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Many of his animal friends consider Grandfather Mole to be strange. It is not that he is strange but rather quite different from most of them. Grandfather Mole spends most of his time in his favorite place, underground. He loves digging and nature has equipped him with the body, legs, and feet to dig. Surprisingly, he can also swim quite well. Because Grandfather Mole spends so much time underground, he has very poor eyesight and hearing. He loves angleworms and spends a great deal of his time finding and eating them. Some of Grandfather Mole’s friends try to get him to dig food for them. But because he is always hungry, and although he promises to help some, he generally has no time to hunt for others. And his personality is quite unique.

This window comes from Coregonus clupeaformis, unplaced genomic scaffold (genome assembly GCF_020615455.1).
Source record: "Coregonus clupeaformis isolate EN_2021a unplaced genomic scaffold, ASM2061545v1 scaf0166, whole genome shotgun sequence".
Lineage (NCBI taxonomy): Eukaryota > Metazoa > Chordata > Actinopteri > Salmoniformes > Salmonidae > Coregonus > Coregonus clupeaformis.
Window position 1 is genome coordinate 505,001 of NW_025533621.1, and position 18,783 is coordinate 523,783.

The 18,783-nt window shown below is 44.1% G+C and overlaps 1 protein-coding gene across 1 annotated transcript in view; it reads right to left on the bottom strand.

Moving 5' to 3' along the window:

Arthur Scott Bailey, the author, gives each of Grandfather Mole’s friends and acquaintances a unique personality, not unlike that in the wild, and like any good children’s book, teaches us about their unique behaviors while promoting good moral values. Bailey was an American writer who penned more than 40 children’s books. Mr. Bailey centered all his plots in the animal, bird, and insect worlds, weaving natural history into the stories in a way that won educators’ approval without arousing the suspicions of his young readers. He made it a habit to never “write down” to children and frequently used words beyond the average juvenile vocabulary, believing that youngsters respond to the stimulus of the unfamiliar. This book is part of the Tuck Me In Tales series written by Mr. Bailey.